Smaller airports like GFIA share none of these advantages. These airports find themselves in ever-worsening positions. Historically, airports had the upper hands when they dealt with the airlines, and could turn down requests for landing rights. For a number of reasons, the relative power between the airlines and airports shifted 180 degrees about 10 years ago.  One possible explanation is that legacy (old established airline) companies like Pan Am, TWA, and Eastern Airlines disappeared due to competition, and the survivors found that there were more airports than they could profitably service.  Disturbances surrounding 9/11 made it even more difficult for airlines to operate profitably. Airlines could threaten to move out of markets, to cut flights on less lucrative routes and so dictate terms under which they served airports. So called Low Cost Carriers like Skybus in the midwest, Frontier and Southwest in the west, Ryanair in Europe, etc. partially took up the slack. They cut costs by flying directly between small, peripheral airports, no-frills services, and barebones marketing. Sometimes their fares were ridiculously low; Skybus had a 10 dollar fare, but they’ve since gone bankrupt. 

LCCs  knew that they were doing these small airports a favor, and demanded to be paid for flying to these airports. Lansing’s airport subsidized the LCC JetAmerica with $1.4 million in grants in its first year, along with about $867,000 in waived airport fees and $1.1 million in marketing and advertising assistance. In the same deal, Newark and Minneapolis, each of which serve more than 20 million passengers a year,  did not pay JetAmerica anything.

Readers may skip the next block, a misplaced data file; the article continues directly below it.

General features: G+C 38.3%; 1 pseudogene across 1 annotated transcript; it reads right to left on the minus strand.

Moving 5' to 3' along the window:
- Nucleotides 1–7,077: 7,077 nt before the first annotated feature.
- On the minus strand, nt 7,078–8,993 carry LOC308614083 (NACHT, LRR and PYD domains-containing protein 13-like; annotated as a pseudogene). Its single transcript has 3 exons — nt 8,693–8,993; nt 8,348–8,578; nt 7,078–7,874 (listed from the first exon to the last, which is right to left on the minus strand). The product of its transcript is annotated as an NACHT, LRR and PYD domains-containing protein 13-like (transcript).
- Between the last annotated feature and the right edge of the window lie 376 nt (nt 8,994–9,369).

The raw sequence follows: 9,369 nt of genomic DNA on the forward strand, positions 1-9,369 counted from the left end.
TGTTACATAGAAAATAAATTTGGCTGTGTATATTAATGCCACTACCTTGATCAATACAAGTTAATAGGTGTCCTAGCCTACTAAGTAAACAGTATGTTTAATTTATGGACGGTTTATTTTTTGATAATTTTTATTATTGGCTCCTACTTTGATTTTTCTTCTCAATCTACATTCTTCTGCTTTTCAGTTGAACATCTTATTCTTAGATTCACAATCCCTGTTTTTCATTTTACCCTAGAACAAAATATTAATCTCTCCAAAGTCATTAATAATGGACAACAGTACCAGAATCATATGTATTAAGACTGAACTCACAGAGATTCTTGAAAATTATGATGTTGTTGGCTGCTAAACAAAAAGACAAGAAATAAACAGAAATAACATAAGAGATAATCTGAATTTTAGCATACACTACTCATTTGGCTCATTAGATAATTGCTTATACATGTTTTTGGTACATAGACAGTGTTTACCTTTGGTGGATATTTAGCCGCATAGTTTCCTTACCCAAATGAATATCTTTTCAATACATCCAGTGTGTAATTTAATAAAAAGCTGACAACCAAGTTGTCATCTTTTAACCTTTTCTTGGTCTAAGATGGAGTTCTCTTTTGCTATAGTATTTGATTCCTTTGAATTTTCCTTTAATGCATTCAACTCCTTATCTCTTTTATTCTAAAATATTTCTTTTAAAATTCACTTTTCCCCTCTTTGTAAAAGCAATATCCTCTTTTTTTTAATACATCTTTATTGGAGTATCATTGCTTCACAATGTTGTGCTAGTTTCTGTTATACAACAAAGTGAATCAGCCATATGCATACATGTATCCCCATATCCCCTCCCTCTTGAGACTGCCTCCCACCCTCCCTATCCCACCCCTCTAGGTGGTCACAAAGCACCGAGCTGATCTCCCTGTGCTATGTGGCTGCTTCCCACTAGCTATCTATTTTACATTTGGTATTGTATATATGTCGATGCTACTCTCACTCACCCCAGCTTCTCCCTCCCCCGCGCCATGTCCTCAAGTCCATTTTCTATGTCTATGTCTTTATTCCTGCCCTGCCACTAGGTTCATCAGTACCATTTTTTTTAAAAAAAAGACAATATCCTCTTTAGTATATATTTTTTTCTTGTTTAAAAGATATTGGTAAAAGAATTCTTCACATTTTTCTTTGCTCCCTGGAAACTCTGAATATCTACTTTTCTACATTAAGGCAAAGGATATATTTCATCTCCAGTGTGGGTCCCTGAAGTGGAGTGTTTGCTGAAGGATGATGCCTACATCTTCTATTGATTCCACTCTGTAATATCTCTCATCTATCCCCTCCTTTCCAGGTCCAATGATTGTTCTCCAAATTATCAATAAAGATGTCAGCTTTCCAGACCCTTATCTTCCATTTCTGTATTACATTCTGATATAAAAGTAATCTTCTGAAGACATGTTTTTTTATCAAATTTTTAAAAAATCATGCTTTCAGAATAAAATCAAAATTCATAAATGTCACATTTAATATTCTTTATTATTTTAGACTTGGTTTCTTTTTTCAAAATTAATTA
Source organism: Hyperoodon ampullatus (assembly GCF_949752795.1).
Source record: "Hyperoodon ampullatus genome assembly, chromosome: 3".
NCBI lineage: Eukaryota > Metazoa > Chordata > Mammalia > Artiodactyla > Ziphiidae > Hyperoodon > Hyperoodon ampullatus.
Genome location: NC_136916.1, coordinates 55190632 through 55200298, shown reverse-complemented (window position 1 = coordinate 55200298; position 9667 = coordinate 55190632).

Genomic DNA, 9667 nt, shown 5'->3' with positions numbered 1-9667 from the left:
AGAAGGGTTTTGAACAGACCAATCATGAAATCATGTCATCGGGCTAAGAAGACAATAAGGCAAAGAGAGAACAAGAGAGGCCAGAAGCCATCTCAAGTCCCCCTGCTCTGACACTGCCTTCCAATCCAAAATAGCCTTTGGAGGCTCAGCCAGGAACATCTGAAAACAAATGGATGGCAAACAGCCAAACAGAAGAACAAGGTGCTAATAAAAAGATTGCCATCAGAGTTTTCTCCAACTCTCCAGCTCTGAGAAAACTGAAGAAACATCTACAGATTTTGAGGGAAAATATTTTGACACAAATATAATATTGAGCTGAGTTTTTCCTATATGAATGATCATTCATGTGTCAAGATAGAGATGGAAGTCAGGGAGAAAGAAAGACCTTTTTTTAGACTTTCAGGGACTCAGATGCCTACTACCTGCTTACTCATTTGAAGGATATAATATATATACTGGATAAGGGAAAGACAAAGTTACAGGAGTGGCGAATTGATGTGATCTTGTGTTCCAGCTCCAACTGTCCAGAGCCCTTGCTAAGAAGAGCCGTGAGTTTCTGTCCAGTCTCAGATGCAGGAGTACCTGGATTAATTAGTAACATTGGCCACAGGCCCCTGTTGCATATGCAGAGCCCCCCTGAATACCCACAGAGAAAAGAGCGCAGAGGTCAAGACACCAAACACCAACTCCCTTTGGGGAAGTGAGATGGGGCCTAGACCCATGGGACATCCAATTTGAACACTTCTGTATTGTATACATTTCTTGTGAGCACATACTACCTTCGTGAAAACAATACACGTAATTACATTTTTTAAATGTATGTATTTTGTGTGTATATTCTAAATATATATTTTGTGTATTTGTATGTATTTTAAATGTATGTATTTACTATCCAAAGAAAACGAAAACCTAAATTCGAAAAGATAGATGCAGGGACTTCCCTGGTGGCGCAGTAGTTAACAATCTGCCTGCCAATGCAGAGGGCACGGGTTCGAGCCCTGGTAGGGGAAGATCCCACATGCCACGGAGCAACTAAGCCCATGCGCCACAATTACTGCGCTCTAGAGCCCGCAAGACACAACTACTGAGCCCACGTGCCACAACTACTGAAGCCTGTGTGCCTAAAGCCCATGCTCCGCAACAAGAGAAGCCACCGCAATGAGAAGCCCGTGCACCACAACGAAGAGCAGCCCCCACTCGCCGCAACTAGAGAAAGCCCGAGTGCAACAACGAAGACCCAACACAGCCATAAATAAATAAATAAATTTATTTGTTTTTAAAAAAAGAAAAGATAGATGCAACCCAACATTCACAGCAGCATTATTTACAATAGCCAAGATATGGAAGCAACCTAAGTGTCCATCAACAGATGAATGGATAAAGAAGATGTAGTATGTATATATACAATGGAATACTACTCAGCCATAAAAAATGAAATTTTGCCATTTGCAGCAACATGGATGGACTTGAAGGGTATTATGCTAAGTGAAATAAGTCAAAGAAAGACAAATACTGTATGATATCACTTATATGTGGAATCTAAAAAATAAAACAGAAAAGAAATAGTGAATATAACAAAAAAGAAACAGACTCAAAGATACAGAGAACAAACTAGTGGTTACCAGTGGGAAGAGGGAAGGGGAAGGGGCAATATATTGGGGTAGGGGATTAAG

GFIA has fairly full service from the major legacy airlines and customers like myself are able to get to major destinations non stop, but the prices can be made high because customers have a Hobson’s choice; as an example, I can fly that little Embrair 145 jet to Houston on Continental either at 6:30 in the morning or at 5:30 PM, packed in with every seat filled, or else spend a lot more time taking off and landing at intermediate airports. Interestingly, it almost makes economic sense to drive to Chicago or Detroit to make many trips, as experienced travelers have discovered, and so GFIA stagnates. For some reasons, LCCs, until Alliant Air recently, have avoided GFIA.

Other fees at GRIA are also priced higher than at their competitors and that will be the subject of the next report.

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It's soooo true! Allegiant Air started flying from Grand Rapids in February, but they only serve vacation destinations. This is the kind of thing that makes me laugh when I read things like Grand Rapids is poised to be the next Chicago... I don't really see that happening when business travelers can't get a direct flight anywhere. This also really inhibits our ability to attract/keep young people from other states who come here for college. I have family in five states, and I can't afford to spend $350+ every time I want to go see them.